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The external environment normally refers to outside forces that may influence an organization. Two factors make up the external environment: task and general. The task environment typically consists of external groups that may have an influence on daily operations of an organization. In the general environment, outside forces may influence an organization’s ability to do business.
Generally, the task environment has dimensions that are directly interactive with how an organization operates. The task environment may include competitors, customers and suppliers. Since these dimensions may influence daily operations, more attention is usually devoted to each during strategic planning.
Competitors may drive the organization’s market plan for advertisements and product positioning. The competitors may exist in several different categories beyond organizations that offer similar products or services. A competitor in the external environment could be one that offers a substitute product to customers, like purchasing a motorcycle rather than a car. Another could be an unrelated business vying for the same property in a thriving community.
Customers are individuals or entities willing to pay for an organization’s products or services. For some organizations, customers may consist of individual consumers. Additionally, customers could be other businesses or institutions. Changes in customers’ purchasing habits may have an influence on the organization’s external environment.
Suppliers are vital to providing the resources necessary to develop the products or services. Some organizations may choose to work exclusively with one or more suppliers, while others may use several different companies. Working with a variety of suppliers may insulate the organization from potential setbacks if an exclusive supplier goes out of business.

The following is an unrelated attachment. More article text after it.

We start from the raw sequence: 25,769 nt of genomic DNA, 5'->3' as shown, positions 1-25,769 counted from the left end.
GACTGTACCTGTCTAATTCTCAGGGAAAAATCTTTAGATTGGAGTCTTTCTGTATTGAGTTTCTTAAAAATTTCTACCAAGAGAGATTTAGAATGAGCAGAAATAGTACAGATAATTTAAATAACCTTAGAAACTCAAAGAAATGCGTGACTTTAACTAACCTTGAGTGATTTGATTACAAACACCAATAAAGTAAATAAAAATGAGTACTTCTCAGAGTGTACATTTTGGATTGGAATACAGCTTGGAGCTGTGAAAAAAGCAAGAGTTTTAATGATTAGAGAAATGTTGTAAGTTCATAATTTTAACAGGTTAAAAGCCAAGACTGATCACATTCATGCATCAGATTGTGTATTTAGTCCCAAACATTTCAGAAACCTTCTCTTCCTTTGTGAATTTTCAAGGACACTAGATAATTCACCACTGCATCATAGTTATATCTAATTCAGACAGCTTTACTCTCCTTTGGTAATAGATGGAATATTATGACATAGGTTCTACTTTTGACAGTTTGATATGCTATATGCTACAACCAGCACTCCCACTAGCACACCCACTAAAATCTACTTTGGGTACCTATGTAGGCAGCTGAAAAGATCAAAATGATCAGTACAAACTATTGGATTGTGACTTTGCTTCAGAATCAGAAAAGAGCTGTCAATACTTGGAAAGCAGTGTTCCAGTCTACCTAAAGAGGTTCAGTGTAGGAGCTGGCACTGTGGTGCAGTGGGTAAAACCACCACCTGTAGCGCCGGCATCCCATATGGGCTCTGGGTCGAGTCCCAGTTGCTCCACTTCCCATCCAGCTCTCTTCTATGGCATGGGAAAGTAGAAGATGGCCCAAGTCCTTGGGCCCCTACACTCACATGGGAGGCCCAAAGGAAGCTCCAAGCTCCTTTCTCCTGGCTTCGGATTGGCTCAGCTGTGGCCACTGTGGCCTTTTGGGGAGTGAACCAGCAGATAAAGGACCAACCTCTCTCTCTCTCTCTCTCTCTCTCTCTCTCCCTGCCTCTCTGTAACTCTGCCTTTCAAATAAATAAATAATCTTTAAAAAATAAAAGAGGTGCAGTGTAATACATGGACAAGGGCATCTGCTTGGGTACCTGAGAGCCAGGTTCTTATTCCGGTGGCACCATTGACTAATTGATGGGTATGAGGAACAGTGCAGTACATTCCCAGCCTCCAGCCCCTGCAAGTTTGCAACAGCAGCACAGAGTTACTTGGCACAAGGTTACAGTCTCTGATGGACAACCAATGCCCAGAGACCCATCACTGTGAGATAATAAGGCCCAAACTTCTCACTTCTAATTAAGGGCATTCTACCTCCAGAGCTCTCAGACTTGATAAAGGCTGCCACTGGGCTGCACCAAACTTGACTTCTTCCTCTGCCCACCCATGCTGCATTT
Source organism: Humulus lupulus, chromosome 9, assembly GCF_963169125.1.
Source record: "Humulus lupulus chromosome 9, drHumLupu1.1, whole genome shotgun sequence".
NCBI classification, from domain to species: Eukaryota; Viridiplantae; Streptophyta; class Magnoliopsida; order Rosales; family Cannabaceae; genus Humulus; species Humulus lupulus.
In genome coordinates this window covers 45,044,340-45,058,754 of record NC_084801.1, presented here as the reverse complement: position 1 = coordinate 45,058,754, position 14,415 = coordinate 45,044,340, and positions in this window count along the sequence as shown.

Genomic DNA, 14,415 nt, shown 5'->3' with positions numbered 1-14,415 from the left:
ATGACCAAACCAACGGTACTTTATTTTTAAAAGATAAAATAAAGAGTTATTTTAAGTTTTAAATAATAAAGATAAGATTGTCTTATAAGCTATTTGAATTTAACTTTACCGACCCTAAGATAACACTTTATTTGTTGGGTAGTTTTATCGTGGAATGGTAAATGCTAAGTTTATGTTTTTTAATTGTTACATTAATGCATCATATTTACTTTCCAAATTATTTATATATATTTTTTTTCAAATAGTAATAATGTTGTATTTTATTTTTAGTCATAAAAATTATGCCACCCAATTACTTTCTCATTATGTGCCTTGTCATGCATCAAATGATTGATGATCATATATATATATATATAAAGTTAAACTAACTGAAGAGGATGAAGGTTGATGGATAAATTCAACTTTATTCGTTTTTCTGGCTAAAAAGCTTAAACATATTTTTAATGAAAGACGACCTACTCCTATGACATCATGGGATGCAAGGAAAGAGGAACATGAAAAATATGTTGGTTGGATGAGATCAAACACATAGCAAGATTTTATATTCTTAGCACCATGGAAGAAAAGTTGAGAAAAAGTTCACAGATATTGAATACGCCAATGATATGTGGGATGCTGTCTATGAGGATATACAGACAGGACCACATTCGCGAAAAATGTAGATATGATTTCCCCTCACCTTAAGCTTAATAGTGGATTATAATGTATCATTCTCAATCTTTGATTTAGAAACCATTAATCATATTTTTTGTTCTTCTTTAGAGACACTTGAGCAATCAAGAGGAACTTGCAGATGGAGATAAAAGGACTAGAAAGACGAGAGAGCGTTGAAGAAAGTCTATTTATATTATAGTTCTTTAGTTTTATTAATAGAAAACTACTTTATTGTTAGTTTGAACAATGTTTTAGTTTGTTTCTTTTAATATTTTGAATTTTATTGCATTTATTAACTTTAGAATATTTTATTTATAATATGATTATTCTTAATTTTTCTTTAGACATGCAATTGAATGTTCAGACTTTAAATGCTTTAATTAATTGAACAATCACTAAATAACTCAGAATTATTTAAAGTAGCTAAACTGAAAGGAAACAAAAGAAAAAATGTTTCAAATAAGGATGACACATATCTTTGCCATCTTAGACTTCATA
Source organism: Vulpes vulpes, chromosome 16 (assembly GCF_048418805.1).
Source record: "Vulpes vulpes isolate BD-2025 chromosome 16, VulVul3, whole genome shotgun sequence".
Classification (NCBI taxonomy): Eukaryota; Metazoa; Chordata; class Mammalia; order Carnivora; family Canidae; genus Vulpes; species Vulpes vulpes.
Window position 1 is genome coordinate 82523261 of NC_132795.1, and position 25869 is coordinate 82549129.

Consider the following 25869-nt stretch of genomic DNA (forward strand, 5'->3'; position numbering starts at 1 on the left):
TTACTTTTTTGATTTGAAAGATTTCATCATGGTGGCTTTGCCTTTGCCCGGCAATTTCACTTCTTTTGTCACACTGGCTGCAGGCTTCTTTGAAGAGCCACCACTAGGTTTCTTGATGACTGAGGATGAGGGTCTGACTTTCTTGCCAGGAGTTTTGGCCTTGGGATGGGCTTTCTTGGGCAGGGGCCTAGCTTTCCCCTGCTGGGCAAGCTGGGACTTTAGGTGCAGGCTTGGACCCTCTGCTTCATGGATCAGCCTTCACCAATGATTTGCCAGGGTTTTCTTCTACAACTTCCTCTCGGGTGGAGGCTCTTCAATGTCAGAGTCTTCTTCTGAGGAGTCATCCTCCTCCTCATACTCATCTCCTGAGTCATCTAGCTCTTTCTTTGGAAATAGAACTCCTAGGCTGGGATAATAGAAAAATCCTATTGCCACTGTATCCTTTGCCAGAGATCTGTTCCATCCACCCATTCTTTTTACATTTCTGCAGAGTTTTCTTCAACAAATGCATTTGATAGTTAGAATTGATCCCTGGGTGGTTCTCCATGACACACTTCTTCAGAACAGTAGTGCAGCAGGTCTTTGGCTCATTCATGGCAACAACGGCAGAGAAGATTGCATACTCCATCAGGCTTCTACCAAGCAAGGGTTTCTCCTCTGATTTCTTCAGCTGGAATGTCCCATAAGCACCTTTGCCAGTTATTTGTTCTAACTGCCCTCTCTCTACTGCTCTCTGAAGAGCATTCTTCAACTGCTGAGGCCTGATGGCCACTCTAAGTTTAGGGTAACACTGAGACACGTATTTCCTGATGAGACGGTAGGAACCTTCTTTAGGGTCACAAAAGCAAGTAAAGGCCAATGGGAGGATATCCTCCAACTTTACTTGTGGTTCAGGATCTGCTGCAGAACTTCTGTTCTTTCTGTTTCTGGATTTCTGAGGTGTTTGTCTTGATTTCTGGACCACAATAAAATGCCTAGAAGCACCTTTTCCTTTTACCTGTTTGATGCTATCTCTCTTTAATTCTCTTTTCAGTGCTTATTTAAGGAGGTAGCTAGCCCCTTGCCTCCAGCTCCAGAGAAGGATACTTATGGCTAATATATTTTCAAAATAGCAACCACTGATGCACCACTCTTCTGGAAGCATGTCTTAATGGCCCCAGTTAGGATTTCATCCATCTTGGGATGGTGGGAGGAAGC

The influences of general factors within the external environment are typically vague and might have long-term consequences. Each dimension is indirectly interactive with the operation of an organization, but may still influence business decisions. These dimensions include economic, technological and sociocultural influences. Political climate and global influences also factor in.
The economic dimension typically refers to the fiscal health of the area where the organization operates. Usually, the factors may involve high unemployment and inflation, which may determine economic growth. For example, with high unemployment, the demand for the organization’s products or services may decrease.
The technological dimension generally covers the methods used to develop products or services. The technology used within the organization—tools and applications—typically comes from the external environment. Advances in technology may improve the organization’s competitiveness.
When an organization considers sociocultural influences, it may look at the cultural norms and behaviors of people. Other characteristics may also include demographics and customs. Sociocultural influences might help to determine which types of products or services may appeal to society.
Changes in the political climate may relate to business regulations that could either stifle or facilitate growth. The relationship an organization has with the government could influence business operations. A pro-business environment and political stability could determine the viability of business markets.
A flatter world from transportation and technology advances also factors into the external environment of business. Global influences may add pressure to an organization, even in places where business operations do not exist. Foreign competition for similar products or services may threaten profits.
General influences on external business environment are factors that are generally out of a company's control, like changes in the national or local economy.
To combat unexpected changes that will hurt business, a company needs to have the best marketing team possible in place.
A good marketing team should be able to adjust to a changing business environment and advise management on what will sell and what is less likely to while the company rides out the downturn.
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